Brisbane is winner for Bangarra Dance Theatre season

Minister for Communities and Housing, Minister for Digital Economy and Minister for the Arts The Honourable Leeanne Enoch

*Warning: Aboriginal and Torres Strait Islander readers are advised the following media release contains the name of someone who has passed. The family of Ningali Lawford-Wolf have given permission to use her name.

In a massive coup for the arts in Queensland, Bangarra Dance Theatre’s eagerly awaited season of SandSong: Stories from the Great Sandy Desert will go ahead as planned in Brisbane, thanks to additional support from the Queensland Performing Arts Centre and the Palaszczuk Government.

Minister for the Arts Leeanne Enoch said Bangarra Dance Theatre’s season has been secured with the support of the Palaszczuk Government as part of the state’s COVID-19 economic recovery plan to re-build the arts sector.

“Once again, Queensland is the winner,” Minister Enoch said.

“In addition to a 2021 Brisbane season, there is an exciting commitment to community engagements in Cairns in 2022.

“Our Government quickly responded to the needs of the Arts sector during COVID-19, and securing this season is only possible thanks to Queensland’s positive health response.

“Necessary COVID measures had cast a shadow on the Brisbane season of SandSong, however the investment and support from the Palaszczuk Government, QPAC and additional assistance from the Federal Government through the Australia Council, will ensure audiences can still experience the gift of Bangarra’s story telling.

“Bangarra’s Brisbane season was cancelled last year due to COVID-19, so it was a priority to ensure Bangarra could perform in Brisbane in 2021, with the company continuing on to perform in Melbourne as planned.

“At a time when so many of our theatres nationally are empty, I know Queensland audiences will appreciate the incredible privilege of being able to appreciate this sensational season.”

Minister Enoch said Bangarra Dance Theatre was Australia’s leading contemporary Aboriginal and Torres Strait Islander dance company, with deep and enduring connections to Queensland including annual seasons at QPAC.

“Bangarra and QPAC have forged a close relationship as presenting partners for 23 years and I am delighted to support an even greater engagement in Queensland for Bangarra, both onstage and off,” Minister Enoch said.

“Our investment will also support Bangarra to connect with schools, communities and local dance groups in Brisbane and Cairns next year to share knowledge and develop skills.

“Elevating First Nations is a key priority of the Queensland Government’s Creative Together 2020 – 2030 Roadmap, and Bangarra’s activities in Queensland will help to build a foundation from which they can build and return, further connecting our state to this national treasure,” Ms Enoch said.

“The arts are key to delivering our Government’s plan for economic recovery from COVID-19, each year contributing $8.5 billion into the state’s economy and supporting more than 92,000 jobs for Queenslanders.” Ms Enoch said.

QPAC Chief Executive John Kotzas said the organisation was grateful for the Queensland Government and Australia Council’s support, to ensure Bangarra’s sold-out 2021 season would continue. “We were devastated we had to postpone SandSong last year, and I want to publicly thank the Queensland Government and Federal Government for recognising both the importance of Bangarra as an Australian voice, and this work as a profound tribute to Ningali Lawford-Wolf and her Country,” Mr Kotzas said.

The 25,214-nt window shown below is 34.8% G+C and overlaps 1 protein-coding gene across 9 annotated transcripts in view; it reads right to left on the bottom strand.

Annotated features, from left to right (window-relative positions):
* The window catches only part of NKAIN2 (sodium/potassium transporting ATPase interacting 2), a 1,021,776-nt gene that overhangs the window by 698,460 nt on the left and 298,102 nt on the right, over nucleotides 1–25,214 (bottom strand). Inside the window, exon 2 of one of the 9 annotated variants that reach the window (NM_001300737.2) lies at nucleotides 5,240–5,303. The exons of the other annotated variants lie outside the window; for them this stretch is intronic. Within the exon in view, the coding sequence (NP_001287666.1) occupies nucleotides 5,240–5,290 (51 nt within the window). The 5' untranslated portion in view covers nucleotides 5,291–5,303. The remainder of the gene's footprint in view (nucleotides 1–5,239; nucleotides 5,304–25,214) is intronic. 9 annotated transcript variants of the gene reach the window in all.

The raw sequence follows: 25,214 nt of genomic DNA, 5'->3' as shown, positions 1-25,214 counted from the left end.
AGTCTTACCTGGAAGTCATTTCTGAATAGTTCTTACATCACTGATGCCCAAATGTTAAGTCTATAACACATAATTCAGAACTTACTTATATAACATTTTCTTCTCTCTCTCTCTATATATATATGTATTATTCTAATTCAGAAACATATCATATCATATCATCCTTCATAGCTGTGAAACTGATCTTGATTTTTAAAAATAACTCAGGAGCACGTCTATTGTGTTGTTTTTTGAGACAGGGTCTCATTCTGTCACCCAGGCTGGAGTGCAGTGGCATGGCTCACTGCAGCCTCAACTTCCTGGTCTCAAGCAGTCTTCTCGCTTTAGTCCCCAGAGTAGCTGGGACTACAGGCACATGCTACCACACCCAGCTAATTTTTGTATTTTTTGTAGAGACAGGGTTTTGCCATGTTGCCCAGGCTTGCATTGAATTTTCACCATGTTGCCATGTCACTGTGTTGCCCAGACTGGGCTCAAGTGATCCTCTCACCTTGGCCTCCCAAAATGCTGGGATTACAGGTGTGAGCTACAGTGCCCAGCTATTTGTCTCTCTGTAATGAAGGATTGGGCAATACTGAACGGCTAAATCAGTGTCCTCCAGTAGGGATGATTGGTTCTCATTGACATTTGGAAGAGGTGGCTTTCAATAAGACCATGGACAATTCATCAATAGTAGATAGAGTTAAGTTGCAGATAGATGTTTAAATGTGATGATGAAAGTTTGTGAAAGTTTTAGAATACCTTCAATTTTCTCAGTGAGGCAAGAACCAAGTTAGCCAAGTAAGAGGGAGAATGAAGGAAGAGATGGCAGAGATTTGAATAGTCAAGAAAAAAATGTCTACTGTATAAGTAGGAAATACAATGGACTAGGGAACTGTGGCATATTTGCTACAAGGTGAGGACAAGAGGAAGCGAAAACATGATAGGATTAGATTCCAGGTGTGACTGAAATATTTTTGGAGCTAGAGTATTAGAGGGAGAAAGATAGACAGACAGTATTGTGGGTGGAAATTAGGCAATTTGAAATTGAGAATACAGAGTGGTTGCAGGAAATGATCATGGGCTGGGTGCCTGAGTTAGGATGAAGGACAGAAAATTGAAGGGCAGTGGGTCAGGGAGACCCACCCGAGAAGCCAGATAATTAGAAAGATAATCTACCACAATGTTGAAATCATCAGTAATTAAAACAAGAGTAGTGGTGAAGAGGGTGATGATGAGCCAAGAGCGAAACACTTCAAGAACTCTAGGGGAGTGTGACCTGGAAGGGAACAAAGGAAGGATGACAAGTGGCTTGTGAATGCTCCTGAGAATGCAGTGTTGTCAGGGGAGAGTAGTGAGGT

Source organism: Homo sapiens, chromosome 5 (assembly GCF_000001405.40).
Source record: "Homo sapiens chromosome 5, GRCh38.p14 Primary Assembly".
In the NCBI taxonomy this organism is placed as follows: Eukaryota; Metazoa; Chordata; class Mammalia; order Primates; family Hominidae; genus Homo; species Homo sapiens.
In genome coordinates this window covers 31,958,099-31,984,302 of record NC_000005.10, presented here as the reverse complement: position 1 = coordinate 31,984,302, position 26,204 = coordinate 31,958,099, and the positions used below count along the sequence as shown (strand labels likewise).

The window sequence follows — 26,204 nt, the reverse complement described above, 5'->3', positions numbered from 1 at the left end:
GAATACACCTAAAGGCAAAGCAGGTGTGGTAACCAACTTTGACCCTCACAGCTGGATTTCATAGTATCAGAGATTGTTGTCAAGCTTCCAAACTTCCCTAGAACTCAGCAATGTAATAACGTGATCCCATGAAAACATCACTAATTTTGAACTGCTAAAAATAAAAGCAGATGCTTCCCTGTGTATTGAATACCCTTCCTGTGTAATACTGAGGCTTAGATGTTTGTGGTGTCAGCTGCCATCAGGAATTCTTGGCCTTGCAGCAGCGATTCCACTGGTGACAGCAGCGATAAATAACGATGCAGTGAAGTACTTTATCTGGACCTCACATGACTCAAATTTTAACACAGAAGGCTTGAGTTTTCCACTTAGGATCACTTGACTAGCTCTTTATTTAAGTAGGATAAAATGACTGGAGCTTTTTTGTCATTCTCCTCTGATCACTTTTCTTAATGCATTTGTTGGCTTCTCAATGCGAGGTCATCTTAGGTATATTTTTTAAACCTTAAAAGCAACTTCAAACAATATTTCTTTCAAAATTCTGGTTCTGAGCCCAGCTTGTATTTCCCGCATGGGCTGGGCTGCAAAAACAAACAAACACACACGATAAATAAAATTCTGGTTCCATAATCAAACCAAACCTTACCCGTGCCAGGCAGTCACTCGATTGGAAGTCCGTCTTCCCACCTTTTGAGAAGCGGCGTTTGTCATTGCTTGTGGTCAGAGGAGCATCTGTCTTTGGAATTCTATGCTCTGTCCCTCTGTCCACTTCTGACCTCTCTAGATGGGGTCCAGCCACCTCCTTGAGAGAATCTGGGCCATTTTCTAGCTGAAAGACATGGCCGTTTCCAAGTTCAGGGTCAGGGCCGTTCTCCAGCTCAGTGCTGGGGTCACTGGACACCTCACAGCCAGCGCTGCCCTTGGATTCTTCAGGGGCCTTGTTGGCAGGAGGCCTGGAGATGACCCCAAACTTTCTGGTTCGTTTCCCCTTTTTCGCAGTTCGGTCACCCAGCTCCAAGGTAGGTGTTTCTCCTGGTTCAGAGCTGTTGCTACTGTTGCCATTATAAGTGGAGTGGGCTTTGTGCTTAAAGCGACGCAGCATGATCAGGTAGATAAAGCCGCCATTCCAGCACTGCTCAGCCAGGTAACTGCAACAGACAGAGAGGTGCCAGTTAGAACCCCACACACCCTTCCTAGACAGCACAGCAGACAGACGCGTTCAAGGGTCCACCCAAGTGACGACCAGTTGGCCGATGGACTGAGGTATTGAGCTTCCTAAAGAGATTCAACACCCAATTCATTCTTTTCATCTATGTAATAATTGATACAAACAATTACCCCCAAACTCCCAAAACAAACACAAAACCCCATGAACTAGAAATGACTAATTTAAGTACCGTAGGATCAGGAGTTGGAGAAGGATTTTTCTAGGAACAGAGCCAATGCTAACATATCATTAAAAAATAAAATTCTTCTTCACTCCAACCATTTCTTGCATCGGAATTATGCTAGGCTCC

“SandSong was critically acclaimed at its world premiere in Sydney, and I am elated Queensland audiences will still be able to experience the majesty of Bangarra in a couple of weeks.”

Adrian Collette AM, CEO of the Australia Council said, “At a time when our connection to each other and our community has been so disrupted by COVID-19, I am delighted that along with our Queensland Government partners we can support Bangarra’s Queensland season so they can share the stories, culture and perspectives of our First Nations people, on stage as well as through their engagement with schools and local communities.”

Bangarra Executive Director Lissa Twomey said, “After the cancellation of our 2020 National Tour, we are thrilled that we can, with the support of the Queensland and Federal Governments, continue to engage and share our stories with Queensland audiences.

“The company left no stone unturned in finding a way to keep the ‘show on the road’ whilst complying with COVID restrictions,” Ms Twomey said.

SandSong is a journey into ancient stories of the Kimberley region framed against the backdrop of ever-changing government policy and of the survival of people determined to hold strong to their Culture.

SandSong was created by Bangarra Dance Theatre in consultation with Wangkatjunga/Walmajarri Elders from the Kimberley and Great Sandy Desert regions. It is choreographed by Artistic Director Stephen Page and Associate Artistic Director Frances Rings and draws on the stories, knowledge and memories of the past to create a new narrative for our Indigenous futures.

Bangarra Artistic Director, Stephen Page, was born in Brisbane and is a descendant of the Nunukul people and the Munaldjali clan of the Yugambeh Nation from south east Queensland.

Due to the timing of travel and 14-day quarantine requirements for the Bangarra company, the Brisbane season will be shorter than originally planned. As the season is already sold out, all ticketholders for the original first three performances (13 and 14 August) will be fully refunded. Ticketholders will be contacted directly by QPAC.

SandSong: Stories from the Great Sandy Desert will be presented at QPAC’s Playhouse from 16 to 21 August 2021.

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